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Summer research program sets CCU freshman up for early success

January 7, 2019
Olivia Shirley is a freshman biochemistry major who has already performed research at Brookgreen Gardens. Shirley came to CCU as a result of her participation in the Summer Coastal Research Experience program as a high schooler.Olivia Shirley started her collegiate career at CCU with a published paper and presentation credits already under her belt.

When Olivia Shirley, a freshman at Coastal Carolina University, walked into her first collegiate course and took a seat among her peers, the young Chanticleer felt that she belonged there among the glass laboratory equipment, black laminate top science tables and other accoutrements of scientific research.

While all her classmates also work toward advancing the academic and scientific research community, Shirley had a proverbial leg up before she even set foot on campus as a student. She began college in the fall of 2018 with a published research paper, presentation credits and a second-place award from the South Carolina Academy of Science under her belt. Achievements of this nature are typically only accomplished by a few junior- or senior-level undergraduate students and graduate students, not high school students or college freshmen, says CCU chemistry professor Paul Richardson.

“It is very rare for a high school senior to perform research and even more rare for one to have work published,” he said.

Shirley’s research started unconventionally early during the summer before her senior year at North Myrtle Beach High School. As a high school junior, she had no idea what she wanted to do or where she wanted to go to college. She received an email from Coastal Carolina University’s Institutional Development Award (IDeA) Networks of Biomedical Research Excellence (INBRE), addressed to students who might be interested in doing biomedical research over the summer with a college professor mentor. Her mother encouraged her to apply for the INBRE program. Shirley remembers writing the essay and doing the interview with one of the faculty research mentors.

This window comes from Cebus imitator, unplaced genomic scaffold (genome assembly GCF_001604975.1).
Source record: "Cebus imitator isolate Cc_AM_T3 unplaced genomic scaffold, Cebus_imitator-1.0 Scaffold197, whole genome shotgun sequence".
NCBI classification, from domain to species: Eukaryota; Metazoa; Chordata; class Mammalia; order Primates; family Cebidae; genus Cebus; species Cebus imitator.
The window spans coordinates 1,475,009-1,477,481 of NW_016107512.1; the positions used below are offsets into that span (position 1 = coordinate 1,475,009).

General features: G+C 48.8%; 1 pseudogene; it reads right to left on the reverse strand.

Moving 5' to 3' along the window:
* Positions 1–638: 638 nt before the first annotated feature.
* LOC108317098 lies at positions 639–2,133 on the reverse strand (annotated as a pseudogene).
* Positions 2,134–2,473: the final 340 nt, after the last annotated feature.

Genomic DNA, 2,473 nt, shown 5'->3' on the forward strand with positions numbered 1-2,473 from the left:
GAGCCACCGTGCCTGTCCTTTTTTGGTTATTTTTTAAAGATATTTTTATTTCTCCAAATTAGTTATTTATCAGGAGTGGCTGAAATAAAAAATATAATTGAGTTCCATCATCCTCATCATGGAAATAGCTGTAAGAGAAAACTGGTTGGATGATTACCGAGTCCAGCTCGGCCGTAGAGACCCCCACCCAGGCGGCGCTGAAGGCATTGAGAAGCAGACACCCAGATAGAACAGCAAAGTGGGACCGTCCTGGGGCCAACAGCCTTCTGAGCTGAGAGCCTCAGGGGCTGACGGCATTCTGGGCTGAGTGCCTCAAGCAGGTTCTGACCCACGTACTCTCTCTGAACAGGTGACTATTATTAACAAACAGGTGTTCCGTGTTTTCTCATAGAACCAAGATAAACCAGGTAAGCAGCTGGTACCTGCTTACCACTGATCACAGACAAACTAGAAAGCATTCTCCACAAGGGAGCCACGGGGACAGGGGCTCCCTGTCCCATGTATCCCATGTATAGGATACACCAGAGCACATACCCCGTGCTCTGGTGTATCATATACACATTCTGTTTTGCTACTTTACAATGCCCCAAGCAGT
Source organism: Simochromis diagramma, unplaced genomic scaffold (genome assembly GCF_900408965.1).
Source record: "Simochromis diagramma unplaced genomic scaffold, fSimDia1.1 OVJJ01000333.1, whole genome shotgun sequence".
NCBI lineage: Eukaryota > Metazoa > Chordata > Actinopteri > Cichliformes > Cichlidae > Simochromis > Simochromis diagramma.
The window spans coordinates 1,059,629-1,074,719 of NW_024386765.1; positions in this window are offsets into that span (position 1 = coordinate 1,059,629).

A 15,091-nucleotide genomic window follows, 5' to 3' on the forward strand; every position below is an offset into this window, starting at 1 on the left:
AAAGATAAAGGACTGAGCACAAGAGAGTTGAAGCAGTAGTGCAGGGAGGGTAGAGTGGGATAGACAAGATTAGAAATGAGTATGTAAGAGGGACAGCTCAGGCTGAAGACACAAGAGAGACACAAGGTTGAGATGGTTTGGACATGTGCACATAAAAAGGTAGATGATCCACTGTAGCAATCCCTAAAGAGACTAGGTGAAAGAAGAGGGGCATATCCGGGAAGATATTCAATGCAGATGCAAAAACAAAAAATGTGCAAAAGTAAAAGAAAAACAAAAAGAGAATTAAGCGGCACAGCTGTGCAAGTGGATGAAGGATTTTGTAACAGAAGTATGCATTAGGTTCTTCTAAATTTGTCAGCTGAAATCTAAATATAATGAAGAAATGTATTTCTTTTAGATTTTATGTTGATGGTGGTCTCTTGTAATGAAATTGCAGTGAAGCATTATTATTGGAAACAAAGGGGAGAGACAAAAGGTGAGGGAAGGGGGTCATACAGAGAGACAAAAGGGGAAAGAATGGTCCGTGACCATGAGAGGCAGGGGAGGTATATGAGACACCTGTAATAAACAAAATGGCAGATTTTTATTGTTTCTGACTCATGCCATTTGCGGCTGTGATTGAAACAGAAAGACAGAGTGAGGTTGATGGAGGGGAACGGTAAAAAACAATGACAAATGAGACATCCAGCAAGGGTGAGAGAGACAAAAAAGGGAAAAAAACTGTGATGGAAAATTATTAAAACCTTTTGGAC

“I thought there was no way I would be accepted,” said Shirley. “It’s a really awesome program.”

Despite her doubts, Shirley earned one of 12 spots in the Summer Coastal Research Experience (SCORE) program, which is funded through INBRE. Little did she know that before she would even walk across the stage to receive her high school diploma, she would publish a paper and discover her passion in research.

That summer with SCORE, Shirley’s faculty research mentor was Richardson, who offered Shirley different choices of projects in the field of biomedical research, which led her to Brookgreen Gardens in Georgetown County.

Shirley tested water samples at Brookgreen aviaries for coliphages, which are a type of bacteriophage (virus specific to bacteria) that attacks E. coli. Shirley said that their research indicated that the phages are caused by the birds in the aviaries that may have coliphages in their feces.